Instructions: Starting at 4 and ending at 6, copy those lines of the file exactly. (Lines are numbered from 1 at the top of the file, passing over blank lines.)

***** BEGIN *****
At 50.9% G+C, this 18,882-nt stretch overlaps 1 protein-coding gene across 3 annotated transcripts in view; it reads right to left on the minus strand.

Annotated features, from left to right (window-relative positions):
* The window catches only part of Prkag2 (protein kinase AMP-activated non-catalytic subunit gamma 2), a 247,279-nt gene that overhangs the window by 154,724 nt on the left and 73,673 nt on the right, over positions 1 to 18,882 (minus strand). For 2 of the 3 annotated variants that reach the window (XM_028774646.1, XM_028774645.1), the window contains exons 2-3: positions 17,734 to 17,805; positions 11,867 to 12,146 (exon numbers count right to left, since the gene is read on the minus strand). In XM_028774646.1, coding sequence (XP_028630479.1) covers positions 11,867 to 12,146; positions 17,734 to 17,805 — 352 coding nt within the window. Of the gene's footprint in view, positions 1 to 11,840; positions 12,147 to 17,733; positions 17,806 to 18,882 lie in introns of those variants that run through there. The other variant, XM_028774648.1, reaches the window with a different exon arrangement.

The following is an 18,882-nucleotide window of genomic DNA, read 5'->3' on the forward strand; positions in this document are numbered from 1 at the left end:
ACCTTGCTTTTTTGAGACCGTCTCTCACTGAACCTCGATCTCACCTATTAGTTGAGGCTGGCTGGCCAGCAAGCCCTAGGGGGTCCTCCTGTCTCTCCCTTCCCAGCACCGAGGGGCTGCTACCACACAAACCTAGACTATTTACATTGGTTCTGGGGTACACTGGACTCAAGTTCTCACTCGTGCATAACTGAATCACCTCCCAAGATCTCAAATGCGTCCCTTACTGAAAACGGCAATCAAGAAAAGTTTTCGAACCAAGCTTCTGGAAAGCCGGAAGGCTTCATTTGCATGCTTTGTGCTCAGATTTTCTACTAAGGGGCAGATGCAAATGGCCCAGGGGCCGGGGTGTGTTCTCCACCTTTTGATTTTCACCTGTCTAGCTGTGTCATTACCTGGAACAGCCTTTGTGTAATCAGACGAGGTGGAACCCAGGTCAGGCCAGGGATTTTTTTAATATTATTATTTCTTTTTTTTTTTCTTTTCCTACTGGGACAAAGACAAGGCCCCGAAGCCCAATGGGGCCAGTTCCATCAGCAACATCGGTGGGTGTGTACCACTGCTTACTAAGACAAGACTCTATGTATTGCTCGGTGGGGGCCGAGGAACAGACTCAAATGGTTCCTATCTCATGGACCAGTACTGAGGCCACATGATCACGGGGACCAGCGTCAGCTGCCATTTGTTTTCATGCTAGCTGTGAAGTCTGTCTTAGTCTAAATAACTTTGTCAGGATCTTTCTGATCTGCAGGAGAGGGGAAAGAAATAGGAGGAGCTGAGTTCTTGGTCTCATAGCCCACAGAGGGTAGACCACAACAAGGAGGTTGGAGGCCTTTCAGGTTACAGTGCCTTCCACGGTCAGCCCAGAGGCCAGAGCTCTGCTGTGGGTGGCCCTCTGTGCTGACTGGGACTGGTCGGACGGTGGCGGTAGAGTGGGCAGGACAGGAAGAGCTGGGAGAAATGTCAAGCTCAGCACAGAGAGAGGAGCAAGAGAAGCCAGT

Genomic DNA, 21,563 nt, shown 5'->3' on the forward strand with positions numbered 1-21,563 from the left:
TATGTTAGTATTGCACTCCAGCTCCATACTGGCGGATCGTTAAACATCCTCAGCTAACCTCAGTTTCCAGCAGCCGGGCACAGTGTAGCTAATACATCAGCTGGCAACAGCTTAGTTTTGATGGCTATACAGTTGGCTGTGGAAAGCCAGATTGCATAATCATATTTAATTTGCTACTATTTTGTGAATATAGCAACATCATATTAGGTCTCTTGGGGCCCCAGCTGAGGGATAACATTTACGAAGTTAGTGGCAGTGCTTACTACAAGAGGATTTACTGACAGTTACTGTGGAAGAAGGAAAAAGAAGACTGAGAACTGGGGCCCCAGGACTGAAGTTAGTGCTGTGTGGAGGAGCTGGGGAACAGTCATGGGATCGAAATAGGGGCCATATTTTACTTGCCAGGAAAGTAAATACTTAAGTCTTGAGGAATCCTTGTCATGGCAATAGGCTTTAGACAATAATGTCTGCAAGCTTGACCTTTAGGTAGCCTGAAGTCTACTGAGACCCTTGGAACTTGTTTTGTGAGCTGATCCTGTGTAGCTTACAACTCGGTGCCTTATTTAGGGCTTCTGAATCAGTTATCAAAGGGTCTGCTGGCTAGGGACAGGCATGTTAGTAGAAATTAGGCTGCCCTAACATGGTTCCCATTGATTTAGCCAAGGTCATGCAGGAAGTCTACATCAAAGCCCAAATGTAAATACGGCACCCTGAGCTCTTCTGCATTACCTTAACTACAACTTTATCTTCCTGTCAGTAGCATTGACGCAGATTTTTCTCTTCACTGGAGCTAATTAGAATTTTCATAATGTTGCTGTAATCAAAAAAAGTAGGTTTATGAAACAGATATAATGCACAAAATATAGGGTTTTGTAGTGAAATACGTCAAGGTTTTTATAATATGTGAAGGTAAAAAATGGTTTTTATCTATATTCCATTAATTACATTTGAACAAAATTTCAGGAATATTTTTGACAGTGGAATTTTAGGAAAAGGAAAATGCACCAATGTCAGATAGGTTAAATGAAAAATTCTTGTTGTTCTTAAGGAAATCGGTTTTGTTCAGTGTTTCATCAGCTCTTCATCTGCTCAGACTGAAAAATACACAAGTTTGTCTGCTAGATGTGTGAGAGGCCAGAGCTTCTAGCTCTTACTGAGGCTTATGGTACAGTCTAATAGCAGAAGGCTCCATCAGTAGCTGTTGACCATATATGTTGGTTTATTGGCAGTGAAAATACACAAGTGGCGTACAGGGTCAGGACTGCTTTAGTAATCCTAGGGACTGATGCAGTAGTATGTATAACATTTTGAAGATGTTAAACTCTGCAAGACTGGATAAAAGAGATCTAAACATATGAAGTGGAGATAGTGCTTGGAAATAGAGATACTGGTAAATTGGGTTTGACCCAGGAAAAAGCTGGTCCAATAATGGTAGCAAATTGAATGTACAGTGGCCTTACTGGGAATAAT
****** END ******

The following is an 18,882-nucleotide window of genomic DNA, read 5'->3' on the forward strand; positions in this document are numbered from 1 at the left end:
ACCTTGCTTTTTTGAGACCGTCTCTCACTGAACCTCGATCTCACCTATTAGTTGAGGCTGGCTGGCCAGCAAGCCCTAGGGGGTCCTCCTGTCTCTCCCTTCCCAGCACCGAGGGGCTGCTACCACACAAACCTAGACTATTTACATTGGTTCTGGGGTACACTGGACTCAAGTTCTCACTCGTGCATAACTGAATCACCTCCCAAGATCTCAAATGCGTCCCTTACTGAAAACGGCAATCAAGAAAAGTTTTCGAACCAAGCTTCTGGAAAGCCGGAAGGCTTCATTTGCATGCTTTGTGCTCAGATTTTCTACTAAGGGGCAGATGCAAATGGCCCAGGGGCCGGGGTGTGTTCTCCACCTTTTGATTTTCACCTGTCTAGCTGTGTCATTACCTGGAACAGCCTTTGTGTAATCAGACGAGGTGGAACCCAGGTCAGGCCAGGGATTTTTTTAATATTATTATTTCTTTTTTTTTTTCTTTTCCTACTGGGACAAAGACAAGGCCCCGAAGCCCAATGGGGCCAGTTCCATCAGCAACATCGGTGGGTGTGTACCACTGCTTACTAAGACAAGACTCTATGTATTGCTCGGTGGGGGCCGAGGAACAGACTCAAATGGTTCCTATCTCATGGACCAGTACTGAGGCCACATGATCACGGGGACCAGCGTCAGCTGCCATTTGTTTTCATGCTAGCTGTGAAGTCTGTCTTAGTCTAAATAACTTTGTCAGGATCTTTCTGATCTGCAGGAGAGGGGAAAGAAATAGGAGGAGCTGAGTTCTTGGTCTCATAGCCCACAGAGGGTAGACCACAACAAGGAGGTTGGAGGCCTTTCAGGTTACAGTGCCTTCCACGGTCAGCCCAGAGGCCAGAGCTCTGCTGTGGGTGGCCCTCTGTGCTGACTGGGACTGGTCGGACGGTGGCGGTAGAGTGGGCAGGACAGGAAGAGCTGGGAGAAATGTCAAGCTCAGCACAGAGAGAGGAGCAAGAGAAGCCAGT

Genomic DNA, 21,563 nt, shown 5'->3' on the forward strand with positions numbered 1-21,563 from the left: